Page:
Manage on Docker Containers with Ansible

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Docker images are compiled from Dockerfiles. Containers are created from imaged, and they normally contain all they need from the beginning. When something should change, for example some software version or configuration, normally Dockerfiles are updated and containers are recreated from the latest image versions. For this reason containers are said to be ephemeral: they shouldn't contain anything values, and recreating them should be an extremely cheap operation. Docker Compose or Swarm are used to declare which containers form a certain environment, and how they communicate with each other.

On the contrary Ansible is mainly built to manage the configuration of existing servers. Docker and Ansible have very different approaches. For this reason, Ansible is not commonly used to deploy containers to production. However, using them together can bring some benefits, especially for development environments.

Benefits of Managing Docker Containers with Ansible

Some of the benefits are the following:

  • Docker containers allow to work without modifying the host system, and their creation is very fast. Much faster than virtual machines.
  • The main problem with Docker is that containers are designed to be ephemeral, which is bad for database servers. However, it is entirely possible to write databases into a Docker volume. When containers are destroyed volumes are preserved.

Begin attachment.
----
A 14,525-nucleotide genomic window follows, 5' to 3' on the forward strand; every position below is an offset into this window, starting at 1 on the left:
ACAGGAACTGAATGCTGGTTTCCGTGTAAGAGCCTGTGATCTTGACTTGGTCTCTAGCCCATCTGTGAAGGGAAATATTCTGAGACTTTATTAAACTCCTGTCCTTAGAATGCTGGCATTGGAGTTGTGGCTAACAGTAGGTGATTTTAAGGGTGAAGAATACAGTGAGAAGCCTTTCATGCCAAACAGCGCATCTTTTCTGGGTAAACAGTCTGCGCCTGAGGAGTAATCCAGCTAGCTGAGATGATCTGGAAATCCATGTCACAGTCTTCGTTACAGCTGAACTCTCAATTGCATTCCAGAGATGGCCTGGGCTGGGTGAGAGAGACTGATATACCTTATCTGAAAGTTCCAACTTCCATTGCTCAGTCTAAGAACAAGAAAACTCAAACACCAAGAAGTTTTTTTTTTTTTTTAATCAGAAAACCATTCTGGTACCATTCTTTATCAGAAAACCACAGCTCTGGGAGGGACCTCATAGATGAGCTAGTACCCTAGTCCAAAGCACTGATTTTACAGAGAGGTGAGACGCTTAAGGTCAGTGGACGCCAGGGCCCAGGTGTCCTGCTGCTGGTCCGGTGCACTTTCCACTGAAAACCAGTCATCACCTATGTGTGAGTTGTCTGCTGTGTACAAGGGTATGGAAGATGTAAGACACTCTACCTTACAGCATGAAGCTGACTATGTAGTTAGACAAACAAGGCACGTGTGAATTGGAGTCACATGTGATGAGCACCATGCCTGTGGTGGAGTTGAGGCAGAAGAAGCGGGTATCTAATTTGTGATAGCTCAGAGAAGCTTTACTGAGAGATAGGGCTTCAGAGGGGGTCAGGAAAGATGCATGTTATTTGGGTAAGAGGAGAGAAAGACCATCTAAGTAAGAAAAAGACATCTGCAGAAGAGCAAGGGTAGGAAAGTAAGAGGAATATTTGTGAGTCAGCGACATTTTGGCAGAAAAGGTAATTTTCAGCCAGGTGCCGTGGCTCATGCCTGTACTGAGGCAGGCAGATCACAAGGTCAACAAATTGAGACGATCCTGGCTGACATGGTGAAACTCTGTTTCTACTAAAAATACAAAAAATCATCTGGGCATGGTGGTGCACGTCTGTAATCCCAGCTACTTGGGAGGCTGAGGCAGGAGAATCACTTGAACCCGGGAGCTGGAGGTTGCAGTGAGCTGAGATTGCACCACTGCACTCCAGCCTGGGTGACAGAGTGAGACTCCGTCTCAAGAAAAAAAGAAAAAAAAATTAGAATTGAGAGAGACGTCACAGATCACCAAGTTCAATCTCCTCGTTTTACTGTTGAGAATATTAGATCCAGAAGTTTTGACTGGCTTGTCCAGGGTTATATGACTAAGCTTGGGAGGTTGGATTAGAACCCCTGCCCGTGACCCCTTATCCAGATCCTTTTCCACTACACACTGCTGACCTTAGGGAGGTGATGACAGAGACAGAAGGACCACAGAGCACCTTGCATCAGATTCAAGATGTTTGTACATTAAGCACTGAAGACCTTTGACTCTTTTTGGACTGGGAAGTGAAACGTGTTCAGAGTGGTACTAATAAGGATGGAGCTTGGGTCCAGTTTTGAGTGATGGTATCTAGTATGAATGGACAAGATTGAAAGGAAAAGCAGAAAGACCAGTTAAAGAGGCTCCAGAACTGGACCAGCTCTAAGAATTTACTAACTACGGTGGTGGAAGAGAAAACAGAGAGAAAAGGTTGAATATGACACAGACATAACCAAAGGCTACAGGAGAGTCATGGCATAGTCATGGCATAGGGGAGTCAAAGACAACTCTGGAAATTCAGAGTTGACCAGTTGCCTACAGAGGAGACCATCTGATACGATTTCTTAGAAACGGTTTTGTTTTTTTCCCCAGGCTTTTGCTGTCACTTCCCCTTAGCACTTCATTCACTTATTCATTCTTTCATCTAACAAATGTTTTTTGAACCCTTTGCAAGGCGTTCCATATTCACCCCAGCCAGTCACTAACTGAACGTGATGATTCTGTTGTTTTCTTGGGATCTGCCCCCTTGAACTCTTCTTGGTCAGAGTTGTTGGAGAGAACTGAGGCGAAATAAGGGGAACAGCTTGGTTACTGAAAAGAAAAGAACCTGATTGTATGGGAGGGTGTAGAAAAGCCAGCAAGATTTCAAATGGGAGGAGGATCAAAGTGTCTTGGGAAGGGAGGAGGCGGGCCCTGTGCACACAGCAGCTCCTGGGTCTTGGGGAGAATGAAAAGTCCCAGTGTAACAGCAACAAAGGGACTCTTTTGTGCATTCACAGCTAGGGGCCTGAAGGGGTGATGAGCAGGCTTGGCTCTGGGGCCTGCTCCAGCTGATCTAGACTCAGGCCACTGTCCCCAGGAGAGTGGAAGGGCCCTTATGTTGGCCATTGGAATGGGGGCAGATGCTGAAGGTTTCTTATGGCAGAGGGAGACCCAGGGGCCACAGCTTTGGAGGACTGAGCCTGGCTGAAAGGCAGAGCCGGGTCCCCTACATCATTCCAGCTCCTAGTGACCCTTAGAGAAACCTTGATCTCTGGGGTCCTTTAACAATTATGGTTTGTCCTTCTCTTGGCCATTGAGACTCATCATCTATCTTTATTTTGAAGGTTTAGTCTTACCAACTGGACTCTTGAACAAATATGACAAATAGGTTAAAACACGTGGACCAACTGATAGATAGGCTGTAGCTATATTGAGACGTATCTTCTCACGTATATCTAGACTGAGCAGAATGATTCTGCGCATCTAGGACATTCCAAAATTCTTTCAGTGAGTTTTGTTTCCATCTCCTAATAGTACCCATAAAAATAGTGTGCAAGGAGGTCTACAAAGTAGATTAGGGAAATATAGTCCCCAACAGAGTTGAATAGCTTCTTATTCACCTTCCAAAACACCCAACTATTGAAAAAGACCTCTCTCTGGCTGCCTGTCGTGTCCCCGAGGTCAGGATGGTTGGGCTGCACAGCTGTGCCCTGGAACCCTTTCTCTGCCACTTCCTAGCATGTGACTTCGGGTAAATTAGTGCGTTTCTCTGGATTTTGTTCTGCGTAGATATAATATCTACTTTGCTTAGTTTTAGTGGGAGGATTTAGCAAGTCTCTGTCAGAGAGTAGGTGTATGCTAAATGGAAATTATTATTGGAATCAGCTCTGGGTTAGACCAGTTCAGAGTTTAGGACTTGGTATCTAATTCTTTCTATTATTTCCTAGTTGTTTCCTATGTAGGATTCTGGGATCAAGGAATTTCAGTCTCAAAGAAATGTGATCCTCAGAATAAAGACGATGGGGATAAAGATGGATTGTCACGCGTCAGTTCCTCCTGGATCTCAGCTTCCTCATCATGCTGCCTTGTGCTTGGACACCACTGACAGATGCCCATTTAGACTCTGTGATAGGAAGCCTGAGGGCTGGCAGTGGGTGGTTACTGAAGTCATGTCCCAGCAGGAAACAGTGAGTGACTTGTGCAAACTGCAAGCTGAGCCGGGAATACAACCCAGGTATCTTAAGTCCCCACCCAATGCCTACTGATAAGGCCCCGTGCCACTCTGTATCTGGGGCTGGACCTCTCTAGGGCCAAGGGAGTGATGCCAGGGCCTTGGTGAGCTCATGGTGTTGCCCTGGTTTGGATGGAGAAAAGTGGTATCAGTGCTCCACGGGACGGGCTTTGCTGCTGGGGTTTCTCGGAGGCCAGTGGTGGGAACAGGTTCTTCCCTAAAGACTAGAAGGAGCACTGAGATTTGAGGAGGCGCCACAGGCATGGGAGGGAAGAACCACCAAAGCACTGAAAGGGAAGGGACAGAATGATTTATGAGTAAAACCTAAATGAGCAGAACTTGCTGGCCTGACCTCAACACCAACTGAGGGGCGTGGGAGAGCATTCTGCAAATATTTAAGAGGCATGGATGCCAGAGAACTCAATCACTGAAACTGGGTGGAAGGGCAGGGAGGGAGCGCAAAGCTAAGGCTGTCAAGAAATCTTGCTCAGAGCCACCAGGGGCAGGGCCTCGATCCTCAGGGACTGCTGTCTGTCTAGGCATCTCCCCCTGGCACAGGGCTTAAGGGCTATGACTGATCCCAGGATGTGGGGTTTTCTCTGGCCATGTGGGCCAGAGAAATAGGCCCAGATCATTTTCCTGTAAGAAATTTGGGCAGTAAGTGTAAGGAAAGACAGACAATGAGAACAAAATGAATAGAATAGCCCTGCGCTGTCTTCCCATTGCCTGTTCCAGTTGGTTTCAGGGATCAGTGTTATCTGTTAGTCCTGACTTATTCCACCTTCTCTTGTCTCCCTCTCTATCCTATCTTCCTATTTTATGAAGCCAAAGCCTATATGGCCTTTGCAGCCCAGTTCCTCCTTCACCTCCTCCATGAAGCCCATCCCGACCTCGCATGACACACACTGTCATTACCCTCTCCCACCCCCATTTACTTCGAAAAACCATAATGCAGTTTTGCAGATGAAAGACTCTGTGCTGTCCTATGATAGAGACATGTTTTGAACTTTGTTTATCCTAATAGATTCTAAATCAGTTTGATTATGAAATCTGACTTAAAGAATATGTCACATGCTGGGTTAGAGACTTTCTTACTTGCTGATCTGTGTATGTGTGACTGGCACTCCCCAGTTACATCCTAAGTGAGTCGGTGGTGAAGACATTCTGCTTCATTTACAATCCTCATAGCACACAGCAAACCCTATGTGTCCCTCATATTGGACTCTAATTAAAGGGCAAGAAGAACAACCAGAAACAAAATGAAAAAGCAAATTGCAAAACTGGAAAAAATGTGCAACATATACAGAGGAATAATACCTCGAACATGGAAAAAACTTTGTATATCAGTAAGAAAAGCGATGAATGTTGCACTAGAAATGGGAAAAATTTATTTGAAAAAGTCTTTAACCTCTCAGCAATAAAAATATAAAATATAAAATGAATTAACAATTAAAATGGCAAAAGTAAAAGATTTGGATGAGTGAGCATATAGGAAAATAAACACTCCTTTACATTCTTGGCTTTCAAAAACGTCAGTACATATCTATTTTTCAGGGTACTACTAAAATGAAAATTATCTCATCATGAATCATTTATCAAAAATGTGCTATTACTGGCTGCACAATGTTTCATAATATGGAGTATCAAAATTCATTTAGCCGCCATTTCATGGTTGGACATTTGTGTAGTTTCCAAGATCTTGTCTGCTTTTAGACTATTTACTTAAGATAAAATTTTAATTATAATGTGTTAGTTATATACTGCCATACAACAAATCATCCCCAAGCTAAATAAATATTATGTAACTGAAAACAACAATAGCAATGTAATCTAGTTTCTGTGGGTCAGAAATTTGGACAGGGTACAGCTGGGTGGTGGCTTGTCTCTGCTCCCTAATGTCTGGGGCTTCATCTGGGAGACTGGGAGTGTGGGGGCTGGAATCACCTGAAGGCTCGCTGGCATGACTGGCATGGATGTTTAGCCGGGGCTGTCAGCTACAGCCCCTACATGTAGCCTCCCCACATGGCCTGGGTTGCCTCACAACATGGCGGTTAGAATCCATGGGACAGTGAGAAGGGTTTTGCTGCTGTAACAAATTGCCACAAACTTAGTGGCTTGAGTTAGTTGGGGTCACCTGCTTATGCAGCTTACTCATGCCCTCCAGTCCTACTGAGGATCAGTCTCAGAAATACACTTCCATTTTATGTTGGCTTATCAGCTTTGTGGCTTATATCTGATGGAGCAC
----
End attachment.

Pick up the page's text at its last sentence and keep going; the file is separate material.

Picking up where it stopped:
• If production databases are managed via Ansible, it could be easier to also manage development databases via Ansible. This reduces the cost of maintenance.
  • While recreating containers is fast, being able to apply small changes with Ansible can be more convenient.
  • Trying to do something non-standard with Dockerfiles can be tricky. For example, running two processes in a container can be problematic. However there are situations when this is desirable, for example PMM containers run several different processes. Launching additional processes with Ansible can make things easier.

How to Deploy a Container with Ansible

Ansible has modules to manage the Docker server, Docker containers, and Docker Compose. These modules are maintained by the community.

A dynamic inventory plugin for Docker exists. It retrieves the list of existing containers from Docker.

Docker modules and the Docker inventory plugin communicate with Docker using its API. The connection to the API can use a TSL connection and supports key authenticity verification.

To communicate with Docker API, Ansible needs a proper Python module installed on the Ansible node (`docker` or `docker-py`).


Further information can be found in Ansible documentation.


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